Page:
Dennis Nilsen to feature in Sky TV series
Yet another TV company has been drawn to the trail of death left by Dennis Nilsen – he’s shown above in glasses on the right. Nilsen is likely to be one of a number of killers to feature in a new Sky TV series.
Nilsen is a popular TV subject and was last chosen by Emporium Productions for one of a series of films made for CBS Reality broadcast on 12 June 2017. Given that the last documentary by Crackit Productions was screened less than three years earlier, Emporium didn’t offer anything new, but it took an innovative approach that allowed the well-documented case to be examined in the context of the murderer’s mother.
Nilsen grew up in a strict Catholic household which after the shock death at sea of his grandfather Andrew Whyte, was dominated by women: his mother, grandmother and aunt. Although the Home Office has refused to release Nilsen’s 1000-plus page autobiography, he has been able to say how after he saw his grandfather’s body he began to question all aspects of life and death.
It was mentioned by him in a brief TV interview, and in the autumn of 2013, various written passages appeared on a website: http://dennisnilsen.blogspot.co.uk/. The first extract was a homosexual fantasy drawn from the time of Nilsen’s army service which has since been replaced by other material. There is an anonymous introduction, another from Nilsen himself that explains that the posts are designed, he says, to assist the reader in ‘understanding the Orientation in my past life’.
We hear a lot about police corruption these days with the reprehensible cover up of the Hillsborough football disaster, the murder of Stephen Lawrence and 2013′s so-called Plebgate affair which forced the resignation of Cabinet Minister and Chief Whip Andrew Mitchell.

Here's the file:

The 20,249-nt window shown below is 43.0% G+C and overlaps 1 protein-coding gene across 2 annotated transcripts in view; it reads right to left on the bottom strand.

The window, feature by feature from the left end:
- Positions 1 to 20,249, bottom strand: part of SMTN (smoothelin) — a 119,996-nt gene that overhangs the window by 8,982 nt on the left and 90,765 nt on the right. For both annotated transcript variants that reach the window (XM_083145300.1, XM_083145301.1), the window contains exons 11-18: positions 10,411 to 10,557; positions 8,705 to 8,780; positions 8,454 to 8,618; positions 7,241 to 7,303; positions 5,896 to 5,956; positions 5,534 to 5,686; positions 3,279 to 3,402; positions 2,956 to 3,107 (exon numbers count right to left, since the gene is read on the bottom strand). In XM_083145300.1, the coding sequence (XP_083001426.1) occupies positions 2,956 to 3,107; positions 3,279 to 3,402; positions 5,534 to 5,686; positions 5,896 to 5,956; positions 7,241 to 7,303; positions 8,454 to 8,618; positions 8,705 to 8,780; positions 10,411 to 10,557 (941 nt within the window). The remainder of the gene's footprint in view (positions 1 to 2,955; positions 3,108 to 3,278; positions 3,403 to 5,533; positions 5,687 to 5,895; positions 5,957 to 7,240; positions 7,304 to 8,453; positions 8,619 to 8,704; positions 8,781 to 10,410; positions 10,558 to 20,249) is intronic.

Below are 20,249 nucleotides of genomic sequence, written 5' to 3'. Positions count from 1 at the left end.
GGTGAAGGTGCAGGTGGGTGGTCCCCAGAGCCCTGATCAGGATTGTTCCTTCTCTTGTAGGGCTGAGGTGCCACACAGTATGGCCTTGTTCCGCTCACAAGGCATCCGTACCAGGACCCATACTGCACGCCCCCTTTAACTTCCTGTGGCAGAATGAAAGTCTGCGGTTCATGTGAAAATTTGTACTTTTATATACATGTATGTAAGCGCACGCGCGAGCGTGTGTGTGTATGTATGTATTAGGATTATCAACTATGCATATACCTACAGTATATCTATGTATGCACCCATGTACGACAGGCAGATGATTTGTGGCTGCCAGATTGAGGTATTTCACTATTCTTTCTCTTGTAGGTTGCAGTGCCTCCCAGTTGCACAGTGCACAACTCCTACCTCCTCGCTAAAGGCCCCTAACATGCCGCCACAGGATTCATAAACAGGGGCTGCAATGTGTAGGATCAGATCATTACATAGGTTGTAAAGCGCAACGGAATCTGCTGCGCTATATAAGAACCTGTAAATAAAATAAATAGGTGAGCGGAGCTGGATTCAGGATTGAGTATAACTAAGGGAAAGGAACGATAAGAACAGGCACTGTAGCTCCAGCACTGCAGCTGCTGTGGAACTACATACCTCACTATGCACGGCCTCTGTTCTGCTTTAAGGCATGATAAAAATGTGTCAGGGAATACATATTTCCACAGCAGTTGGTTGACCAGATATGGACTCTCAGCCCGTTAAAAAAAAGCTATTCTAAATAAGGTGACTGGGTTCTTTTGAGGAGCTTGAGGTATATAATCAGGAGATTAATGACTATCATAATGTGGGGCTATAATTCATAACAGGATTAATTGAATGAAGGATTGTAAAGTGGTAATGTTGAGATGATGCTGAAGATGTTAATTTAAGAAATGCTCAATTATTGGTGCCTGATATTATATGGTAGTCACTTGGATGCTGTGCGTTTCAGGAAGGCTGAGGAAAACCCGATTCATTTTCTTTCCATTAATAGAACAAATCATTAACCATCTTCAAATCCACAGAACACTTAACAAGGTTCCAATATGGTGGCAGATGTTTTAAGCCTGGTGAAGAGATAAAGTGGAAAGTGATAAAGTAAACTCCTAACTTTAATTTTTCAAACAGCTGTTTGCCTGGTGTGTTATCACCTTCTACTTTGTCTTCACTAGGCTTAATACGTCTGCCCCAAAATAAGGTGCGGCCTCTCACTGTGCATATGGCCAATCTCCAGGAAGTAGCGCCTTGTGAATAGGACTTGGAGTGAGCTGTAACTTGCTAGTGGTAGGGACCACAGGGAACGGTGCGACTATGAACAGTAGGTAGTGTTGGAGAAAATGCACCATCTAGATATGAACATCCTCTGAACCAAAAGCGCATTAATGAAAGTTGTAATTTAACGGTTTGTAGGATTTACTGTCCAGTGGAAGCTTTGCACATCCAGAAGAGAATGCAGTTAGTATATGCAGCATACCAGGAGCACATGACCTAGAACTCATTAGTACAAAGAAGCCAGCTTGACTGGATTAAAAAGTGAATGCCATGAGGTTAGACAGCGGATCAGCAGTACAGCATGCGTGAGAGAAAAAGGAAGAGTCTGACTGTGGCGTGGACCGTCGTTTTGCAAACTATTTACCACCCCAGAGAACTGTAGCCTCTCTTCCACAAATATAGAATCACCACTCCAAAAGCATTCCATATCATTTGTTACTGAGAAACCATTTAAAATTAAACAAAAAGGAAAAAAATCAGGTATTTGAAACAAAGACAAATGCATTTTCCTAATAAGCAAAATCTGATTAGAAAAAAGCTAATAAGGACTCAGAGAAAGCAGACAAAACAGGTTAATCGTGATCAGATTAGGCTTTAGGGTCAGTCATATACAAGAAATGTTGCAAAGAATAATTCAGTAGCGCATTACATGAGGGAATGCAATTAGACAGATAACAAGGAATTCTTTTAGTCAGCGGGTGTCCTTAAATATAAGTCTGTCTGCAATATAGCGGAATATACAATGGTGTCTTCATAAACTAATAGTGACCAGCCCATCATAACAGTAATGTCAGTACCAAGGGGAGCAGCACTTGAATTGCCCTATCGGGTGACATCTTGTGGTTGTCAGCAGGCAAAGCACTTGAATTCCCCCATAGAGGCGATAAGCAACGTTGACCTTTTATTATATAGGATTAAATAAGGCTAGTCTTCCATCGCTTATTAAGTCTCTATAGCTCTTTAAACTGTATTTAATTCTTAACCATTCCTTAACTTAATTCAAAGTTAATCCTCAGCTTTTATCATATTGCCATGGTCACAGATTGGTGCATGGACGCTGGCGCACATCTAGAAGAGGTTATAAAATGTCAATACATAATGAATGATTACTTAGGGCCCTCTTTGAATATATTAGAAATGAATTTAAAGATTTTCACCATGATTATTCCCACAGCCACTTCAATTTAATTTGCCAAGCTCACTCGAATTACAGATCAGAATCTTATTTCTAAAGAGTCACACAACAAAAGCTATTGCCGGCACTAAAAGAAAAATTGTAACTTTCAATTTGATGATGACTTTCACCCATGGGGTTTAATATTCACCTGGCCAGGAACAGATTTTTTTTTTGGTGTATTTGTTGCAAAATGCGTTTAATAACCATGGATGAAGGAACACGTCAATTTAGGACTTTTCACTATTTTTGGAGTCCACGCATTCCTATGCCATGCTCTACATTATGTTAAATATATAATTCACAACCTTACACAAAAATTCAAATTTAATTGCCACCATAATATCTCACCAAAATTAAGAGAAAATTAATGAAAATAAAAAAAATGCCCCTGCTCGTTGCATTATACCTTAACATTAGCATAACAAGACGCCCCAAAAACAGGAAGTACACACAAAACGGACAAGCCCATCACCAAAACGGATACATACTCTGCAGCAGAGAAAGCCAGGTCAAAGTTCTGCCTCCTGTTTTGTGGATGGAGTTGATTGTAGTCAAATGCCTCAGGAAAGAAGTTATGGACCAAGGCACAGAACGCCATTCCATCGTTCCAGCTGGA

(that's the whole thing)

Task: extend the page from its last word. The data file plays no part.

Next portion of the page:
While they haven’t formally been castigated for it, in the police and the media of the early 1980s were so riddled with homophobia, that former catering corps chef and probationary police officer Nilsen was allowed to target and end the lives of lonely and impoverished young men, not all of them homosexuals.
He operated virtually unchallenged from December 1978 until two weeks before he was arrested in February 1983. The Daily Mirror’s own investigations, and the book I subsequently wrote with the late Brian McConnell, took most of my professional time from the day he was arrested until his trial in November.
When he was driven to Hornsey Police Station after human remains were found blocked in his drain, Nilsen told the police everything he remembered. He didn’t know precisely how many times he had killed, but because he’d decided to co-operate, did little more than pluck the number out of the air.
Whether it was 15, 16, more or less, it remained a huge investigation. The detective work that followed his arrest was exemplary and owed a lot to the work of the pathologist, the late Professor David Bowen.
Nilsen, who was born in 1945, will never be released. Since he was found guilty of six murders and two attempted murders at the London Central Criminal Court, other serial killers have come to light, some of them with many more victims, notably the Greater Manchester family doctor Harold Shipman, convicted of 15, but probably responsible for 218 and possibly up to 250. He featured in the CBS series the week before Nilsen
In the US, Gary Ridgway confessed to murdering 71 women; American gay killers include John Wayne Gacy with 33 victims, and Jeffery Lionel Dahmer who, with 17, is frequently compared to Nilsen. Andrei Chikatilo, the Butcher of Rostov or the Red Ripper, was convicted of murdering 33 women. Currently at the top of the list in terms of quantity with 138, however, is Luis Alfredo Garavito, La Bestia, who largely targeted street children in Colombia. He was originally sentenced for 1,853 years in prison, reduced to 22 after he helped police with their enquires, a good deal if you could live that long.
Ridgway was spared the death penalty in a plea bargain in which he revealed the whereabouts of still-missing women. Gacy and Chikatilo were both executed in 1994, the same year in which Dahmer was beaten to death by a fellow inmate in the Columbia Correctional Institution. Given the way he helped detectives at Hornsey, it would be interesting to know Nilsen’s view on the reduction of Garavito’s sentence.